📖HomeBack DBServer handles tasks such as logic, main-standby synchronizing and ViewX communication, all of which could put a heavy load on the system. Knowing which thread is using large amounts of CPU time will provide an indication of what parts of the system are performing badly or may be configured incorrectly.
The problem with the ClearSCADA Server's Display of threads is that it shows thread CPU time accumulated since DBServer started, so immediate or intermittent peaks might not be visible. To locate the culprits Windows Performance monitor (perfmon.exe) can be used.
To determine which parts of DBServer are using the CPU, open up performance monitor (under Administrative Tools). (If the performance monitor of your operating system doesn't support the export of data to a CSV file you can use perfmon4.exe from the Windows Resource Kit, however this isn't vital.)
Add a new trace to the graph using the plus sign, select the correct machine and in the Performance Object box choose 'Thread'. In the Counters box choose '% Processor Time' and in the instance box choose all the DBServer options (approximately 30 of them, you can use the shift key to highlight in bulk).Click Add, then Close.
In the graph check to see which of the instances has highest usage. Using the key, find out that thread's instance number.
For example,in the image below DBServer threads being monitored, thread 36 has the maximum CPU Usage.
Now go back to the Add Trace window by clicking on the plus sign and select 'Thread' as the Performance object. Select 'ID Thread' in the counters window and in the instance window, select the instance that was showing the highest usage (the number after the / ).(For example,in the image below it is DBServer/36)
Click Add and Close again.
Using the graph's key at the bottom, scroll down to the newly added trace, it will show the Thread's ID, which is a constant number and so in the Minimum, Maximum and Average boxes the value will be identical. Take a note of this number.
In the image below, this number is 3328.
Open up the ClearSCADA Status Dialogue on the machine and go to the Threads tab. Match up the ID Thread from above with the Id in the table that is displayed.
So after getting the ID, we can find from the Status Dialogue which part of DBServer is consuming the maximum CPU.
Instance 0 is the main control thread and so doesn't appear in the list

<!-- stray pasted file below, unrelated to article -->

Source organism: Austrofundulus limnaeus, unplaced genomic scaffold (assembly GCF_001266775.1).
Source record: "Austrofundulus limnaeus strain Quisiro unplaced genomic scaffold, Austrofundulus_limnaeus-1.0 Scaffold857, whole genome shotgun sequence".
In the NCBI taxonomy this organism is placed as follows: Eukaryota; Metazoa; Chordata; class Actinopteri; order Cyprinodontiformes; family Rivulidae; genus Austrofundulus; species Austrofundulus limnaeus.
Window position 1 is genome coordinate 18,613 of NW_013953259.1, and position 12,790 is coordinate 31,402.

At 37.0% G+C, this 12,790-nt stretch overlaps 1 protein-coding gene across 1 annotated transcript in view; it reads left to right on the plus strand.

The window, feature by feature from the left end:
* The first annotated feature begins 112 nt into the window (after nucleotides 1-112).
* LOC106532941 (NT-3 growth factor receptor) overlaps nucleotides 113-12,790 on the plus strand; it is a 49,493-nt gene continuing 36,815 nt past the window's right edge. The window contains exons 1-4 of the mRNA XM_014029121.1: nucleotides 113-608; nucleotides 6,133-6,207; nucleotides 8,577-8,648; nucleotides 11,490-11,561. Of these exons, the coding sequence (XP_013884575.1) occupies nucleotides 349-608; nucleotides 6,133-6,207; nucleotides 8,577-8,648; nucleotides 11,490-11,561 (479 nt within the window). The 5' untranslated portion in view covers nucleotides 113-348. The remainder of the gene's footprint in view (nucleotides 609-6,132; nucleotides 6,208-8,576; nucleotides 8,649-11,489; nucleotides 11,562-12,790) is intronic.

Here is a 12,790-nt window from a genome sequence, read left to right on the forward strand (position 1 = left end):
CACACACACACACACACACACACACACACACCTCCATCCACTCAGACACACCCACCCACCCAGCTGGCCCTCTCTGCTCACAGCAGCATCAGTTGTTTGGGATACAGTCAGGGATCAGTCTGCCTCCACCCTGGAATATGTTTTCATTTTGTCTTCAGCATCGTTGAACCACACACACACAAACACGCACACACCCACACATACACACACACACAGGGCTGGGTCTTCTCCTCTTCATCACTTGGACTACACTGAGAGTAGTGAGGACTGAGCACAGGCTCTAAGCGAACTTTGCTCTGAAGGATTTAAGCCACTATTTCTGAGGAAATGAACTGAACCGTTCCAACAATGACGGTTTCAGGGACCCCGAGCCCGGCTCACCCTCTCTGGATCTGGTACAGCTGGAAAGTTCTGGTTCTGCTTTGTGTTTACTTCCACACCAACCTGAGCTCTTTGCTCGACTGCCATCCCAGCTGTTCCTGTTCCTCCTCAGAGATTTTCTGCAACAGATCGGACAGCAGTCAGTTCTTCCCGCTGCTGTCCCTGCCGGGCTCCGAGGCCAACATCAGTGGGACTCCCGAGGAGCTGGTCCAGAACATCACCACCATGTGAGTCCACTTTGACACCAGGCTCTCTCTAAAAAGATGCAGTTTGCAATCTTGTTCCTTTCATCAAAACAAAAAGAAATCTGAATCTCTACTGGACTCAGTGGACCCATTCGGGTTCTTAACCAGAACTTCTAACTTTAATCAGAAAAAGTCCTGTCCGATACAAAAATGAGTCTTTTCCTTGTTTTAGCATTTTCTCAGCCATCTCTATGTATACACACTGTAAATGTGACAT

On a multiprocessor system the actual contribution DBServer threads make to the CPU usage shown by Task Manager is the total of the threads' figures divided by the number of processors.
What If Performance Monitors Weren't Set Up?
You will have to use the ClearSCADA Server Status display or DB Snapshots (ClearSCADA 2007 R0 and later). Go to section 7 (General Threads) and look for the threads' CPU consumption, then go to a later snapshot and compare the threads' CPU consumption. Look for threads that have used up large amounts of time. For example:
Between snapshots the thread ran for an elapsed time of 162000s (=331h 26m 37s - 286h 26m 38s) during which it used 20137.375s (=107418.531 - 87281.156) of CPU time in user mode and 139.172s (=715.093 - 575.921) of CPU time in privileged mode. Between the snapshots this equates to 12.4% (=20137/162000) in user mode and 0.09% (=139/162000) in privileged mode. (Note that the % figures logged inside brackets in the snapshot cover the whole period since the thread started, not just the time window you are interested in.)
If you add up the % figures for all of DBServer's threads you will get the total % CPU used by DBServer, which is also shown by the performance monitor "\Process(DBServer)\% Processor Time".
For example this might add up to 60%. On a multiprocessor system the actual contribution DBServer makes to the CPU usage shown by Task Manager is this total divided by the number of processors, so in this example it would be 15% of the CPU resources of a four processor system. Of this 3.1% (=12.4 / 4) would be the Logic thread.